Every winter, a
unique seasonal pattern of primary productivity occurs off of the Pacific Coast
of southern Mexico and Central America. Strong
winds (which are caused by differences in atmospheric pressure on the eastern
and western sides of the Central American cordillera) funnel through mountain passes
and blow for miles over the Pacific Ocean, stirring deeper waters to the
surface. This wind-mixing process brings
colder water with increased nutrient concentrations to the sunlit zone,
fostering episodic blooms of phytoplankton.
(A Science Focus!
Papagayo Wind (PDF), discusses the phenomenon, with illustrations.)
During a large El Niño
event, the elevated sea surface temperature (SST) of the surface ocean, and the
concomitant increased thermocline depth, reduces the effectiveness of wind
mixing as a nutrient transport mechanism.
During the 1997-1998 El Niño, a significant negative anomaly of
indicative of lower phytoplanton concentrations and growth, was observed by
remote sensing in all three of the eastern Pacific wind jet-mixing zones.
the mechanisms that enhance winter productivity in this region are recurring, the
strong El Niño event occurring in 2015-2016 would be expected to result in a
similar pattern of reduced phytoplankton activity. Using an increased suite of data variables
than could be employed by prior examinations of the El Niño effects in this
region, it is possible to compare conditions between the essentially average
winter of 2014-2015 and the El Niño winter of 2015-2016.
Satellite remote sensing can indicate the occurrence of a
wind event in several ways. Frequently,
the leading edge of a Tehuano wind event (where the winds blow through the
Chivela Pass over the Gulf of Tehuantepec) is indicated by a thin arc cloud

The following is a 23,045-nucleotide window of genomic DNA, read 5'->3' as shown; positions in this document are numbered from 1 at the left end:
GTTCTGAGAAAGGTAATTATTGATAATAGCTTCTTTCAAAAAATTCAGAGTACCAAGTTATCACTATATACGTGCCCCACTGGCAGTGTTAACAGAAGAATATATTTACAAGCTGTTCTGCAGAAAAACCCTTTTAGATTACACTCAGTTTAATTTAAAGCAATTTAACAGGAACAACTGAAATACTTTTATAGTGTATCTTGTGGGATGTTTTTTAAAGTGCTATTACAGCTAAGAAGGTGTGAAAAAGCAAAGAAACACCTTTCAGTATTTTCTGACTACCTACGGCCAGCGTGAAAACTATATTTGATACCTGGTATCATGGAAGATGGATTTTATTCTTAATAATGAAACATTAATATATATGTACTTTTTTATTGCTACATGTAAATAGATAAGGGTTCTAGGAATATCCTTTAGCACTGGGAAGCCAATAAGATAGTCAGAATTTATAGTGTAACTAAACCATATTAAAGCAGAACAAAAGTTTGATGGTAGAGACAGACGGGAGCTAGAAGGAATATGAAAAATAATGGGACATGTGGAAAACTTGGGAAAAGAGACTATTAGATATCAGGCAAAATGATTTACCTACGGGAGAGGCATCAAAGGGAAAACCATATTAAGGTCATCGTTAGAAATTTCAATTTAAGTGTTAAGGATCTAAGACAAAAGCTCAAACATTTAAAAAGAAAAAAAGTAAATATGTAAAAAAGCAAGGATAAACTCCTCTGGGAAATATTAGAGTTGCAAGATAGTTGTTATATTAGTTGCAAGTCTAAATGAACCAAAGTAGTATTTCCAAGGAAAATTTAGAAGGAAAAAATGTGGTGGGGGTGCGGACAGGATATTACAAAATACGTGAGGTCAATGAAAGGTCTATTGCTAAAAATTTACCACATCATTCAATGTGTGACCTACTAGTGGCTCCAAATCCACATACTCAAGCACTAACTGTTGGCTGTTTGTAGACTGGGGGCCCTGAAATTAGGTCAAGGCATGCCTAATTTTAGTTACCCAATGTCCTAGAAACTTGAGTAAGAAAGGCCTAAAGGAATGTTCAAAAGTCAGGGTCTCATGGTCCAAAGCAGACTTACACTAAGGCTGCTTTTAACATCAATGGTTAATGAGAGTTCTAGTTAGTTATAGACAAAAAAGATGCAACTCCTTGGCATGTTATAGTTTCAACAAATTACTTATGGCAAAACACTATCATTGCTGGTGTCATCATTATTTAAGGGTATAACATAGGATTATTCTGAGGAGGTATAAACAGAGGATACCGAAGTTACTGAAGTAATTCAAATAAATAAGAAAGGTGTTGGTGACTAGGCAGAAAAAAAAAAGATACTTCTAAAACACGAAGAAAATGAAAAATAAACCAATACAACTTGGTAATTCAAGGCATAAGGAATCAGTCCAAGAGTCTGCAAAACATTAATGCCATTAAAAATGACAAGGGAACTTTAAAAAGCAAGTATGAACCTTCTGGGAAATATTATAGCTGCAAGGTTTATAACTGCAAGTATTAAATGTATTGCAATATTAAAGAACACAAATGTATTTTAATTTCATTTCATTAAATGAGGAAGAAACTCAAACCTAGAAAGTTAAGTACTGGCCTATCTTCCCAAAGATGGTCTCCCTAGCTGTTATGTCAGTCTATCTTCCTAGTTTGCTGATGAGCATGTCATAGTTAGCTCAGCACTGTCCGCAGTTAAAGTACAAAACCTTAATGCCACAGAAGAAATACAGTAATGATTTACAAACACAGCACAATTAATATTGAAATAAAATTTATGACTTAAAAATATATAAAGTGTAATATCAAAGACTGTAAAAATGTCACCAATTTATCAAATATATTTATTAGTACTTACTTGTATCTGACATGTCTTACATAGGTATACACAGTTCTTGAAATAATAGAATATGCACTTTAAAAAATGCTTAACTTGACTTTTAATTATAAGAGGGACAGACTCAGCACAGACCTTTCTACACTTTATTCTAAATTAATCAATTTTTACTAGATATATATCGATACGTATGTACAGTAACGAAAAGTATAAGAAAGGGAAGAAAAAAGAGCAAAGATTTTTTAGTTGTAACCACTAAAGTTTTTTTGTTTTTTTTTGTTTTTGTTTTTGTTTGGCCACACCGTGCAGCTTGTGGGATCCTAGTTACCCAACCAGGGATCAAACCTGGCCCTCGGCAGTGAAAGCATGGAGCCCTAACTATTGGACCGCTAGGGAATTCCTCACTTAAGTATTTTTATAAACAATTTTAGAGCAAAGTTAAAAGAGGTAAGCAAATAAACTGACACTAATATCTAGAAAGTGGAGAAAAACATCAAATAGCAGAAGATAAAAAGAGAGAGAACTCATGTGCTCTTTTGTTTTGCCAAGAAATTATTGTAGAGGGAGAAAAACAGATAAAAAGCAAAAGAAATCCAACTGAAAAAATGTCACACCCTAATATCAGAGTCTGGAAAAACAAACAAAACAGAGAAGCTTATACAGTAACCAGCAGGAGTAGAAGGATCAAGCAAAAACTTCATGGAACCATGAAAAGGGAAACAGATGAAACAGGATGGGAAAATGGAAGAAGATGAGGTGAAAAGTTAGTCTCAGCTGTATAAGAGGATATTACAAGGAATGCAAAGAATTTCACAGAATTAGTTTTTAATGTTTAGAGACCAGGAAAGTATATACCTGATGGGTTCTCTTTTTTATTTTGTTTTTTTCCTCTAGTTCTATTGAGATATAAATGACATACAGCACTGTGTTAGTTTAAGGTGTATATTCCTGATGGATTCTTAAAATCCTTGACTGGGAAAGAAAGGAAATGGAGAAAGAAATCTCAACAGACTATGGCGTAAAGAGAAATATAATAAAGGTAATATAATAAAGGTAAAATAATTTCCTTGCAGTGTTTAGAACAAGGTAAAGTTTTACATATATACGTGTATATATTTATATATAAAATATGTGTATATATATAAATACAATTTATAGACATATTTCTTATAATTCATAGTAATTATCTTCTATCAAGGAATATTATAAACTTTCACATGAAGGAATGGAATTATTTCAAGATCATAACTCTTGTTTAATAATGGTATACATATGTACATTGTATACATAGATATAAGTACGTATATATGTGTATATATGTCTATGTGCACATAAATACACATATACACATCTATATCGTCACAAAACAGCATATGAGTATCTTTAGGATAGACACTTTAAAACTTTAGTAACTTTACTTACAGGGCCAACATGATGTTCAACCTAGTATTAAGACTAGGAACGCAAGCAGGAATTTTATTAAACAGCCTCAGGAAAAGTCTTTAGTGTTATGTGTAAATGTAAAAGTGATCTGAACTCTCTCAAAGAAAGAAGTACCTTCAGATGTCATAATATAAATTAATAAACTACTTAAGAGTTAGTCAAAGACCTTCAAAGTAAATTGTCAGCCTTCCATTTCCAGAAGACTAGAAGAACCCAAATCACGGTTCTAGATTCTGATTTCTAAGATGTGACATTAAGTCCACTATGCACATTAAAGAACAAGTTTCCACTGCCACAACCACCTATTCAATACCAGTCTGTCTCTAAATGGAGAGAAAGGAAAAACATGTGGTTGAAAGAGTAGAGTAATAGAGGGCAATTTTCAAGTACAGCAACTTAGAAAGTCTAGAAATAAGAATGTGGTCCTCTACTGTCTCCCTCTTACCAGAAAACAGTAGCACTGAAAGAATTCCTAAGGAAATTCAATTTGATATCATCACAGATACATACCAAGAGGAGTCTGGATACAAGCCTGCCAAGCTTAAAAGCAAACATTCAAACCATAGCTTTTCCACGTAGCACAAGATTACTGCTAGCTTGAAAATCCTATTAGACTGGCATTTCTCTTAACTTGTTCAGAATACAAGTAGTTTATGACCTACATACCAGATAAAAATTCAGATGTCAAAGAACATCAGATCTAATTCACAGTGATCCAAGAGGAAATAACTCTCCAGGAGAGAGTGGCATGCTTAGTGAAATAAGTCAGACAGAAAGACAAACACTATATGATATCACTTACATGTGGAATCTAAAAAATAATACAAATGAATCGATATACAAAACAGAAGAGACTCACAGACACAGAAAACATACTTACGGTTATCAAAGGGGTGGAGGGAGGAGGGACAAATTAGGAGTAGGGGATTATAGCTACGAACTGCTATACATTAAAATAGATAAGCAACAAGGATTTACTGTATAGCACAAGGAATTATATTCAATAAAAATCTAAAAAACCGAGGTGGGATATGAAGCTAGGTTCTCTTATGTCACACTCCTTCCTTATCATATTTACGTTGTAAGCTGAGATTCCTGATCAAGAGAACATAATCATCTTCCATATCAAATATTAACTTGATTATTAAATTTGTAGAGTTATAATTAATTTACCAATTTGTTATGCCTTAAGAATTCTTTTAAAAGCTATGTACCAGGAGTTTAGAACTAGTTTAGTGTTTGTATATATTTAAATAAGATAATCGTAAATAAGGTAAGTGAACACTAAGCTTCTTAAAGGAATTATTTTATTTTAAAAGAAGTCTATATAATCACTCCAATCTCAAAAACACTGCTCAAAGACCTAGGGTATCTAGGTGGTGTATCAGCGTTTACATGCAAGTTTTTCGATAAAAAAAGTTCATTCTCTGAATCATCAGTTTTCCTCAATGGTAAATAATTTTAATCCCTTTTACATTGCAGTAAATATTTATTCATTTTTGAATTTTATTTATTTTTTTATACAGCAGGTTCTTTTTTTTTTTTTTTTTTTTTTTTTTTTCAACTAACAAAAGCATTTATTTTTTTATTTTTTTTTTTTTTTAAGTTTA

over the Pacific Ocean. These brutal
winds can also carry dust through the passes.
Wind-induced mixing of the water column is detected by reduced sea
surface temperature (SST), as colder subsurface waters are mixed to the
surface. As described earlier, because these
colder waters have higher nutrient concentrations than surface waters, the wind
events usually initiate phytoplankton blooms when the increased nutrient availability
stimulates phytoplankton growth. Such
blooms can be observed by satellite-borne ocean color sensors, due to increased
concentrations of phytoplankton chlorophyll.
The occurrence of a strong El Niño event will affect the thermal
and biological oceanographic signatures of the Pacific wind events. An El Niño results in warmer surface waters,
and below the surface, the mass of warmer water increases the depth of the
thermocline (the transition zone between warm surface water and cold deep water). As a result, the wind events will be less
effective at bringing the colder subsurface waters with their higher nutrient
concentrations to the surface. The
result of this suppression is twofold: the
reduction in SST caused by the winds will be less, and there will be a correspondingly
reduced phytoplankton response because significantly less nutrients are brought
to the surface.
Comparing a ‘Normal’
winter to an El Niño winter with remote sensing
Data from the Moderate Resolution Imaging Spectroradiometer
(MODIS) on NASA’s Aqua satellite was used for the generation of SST and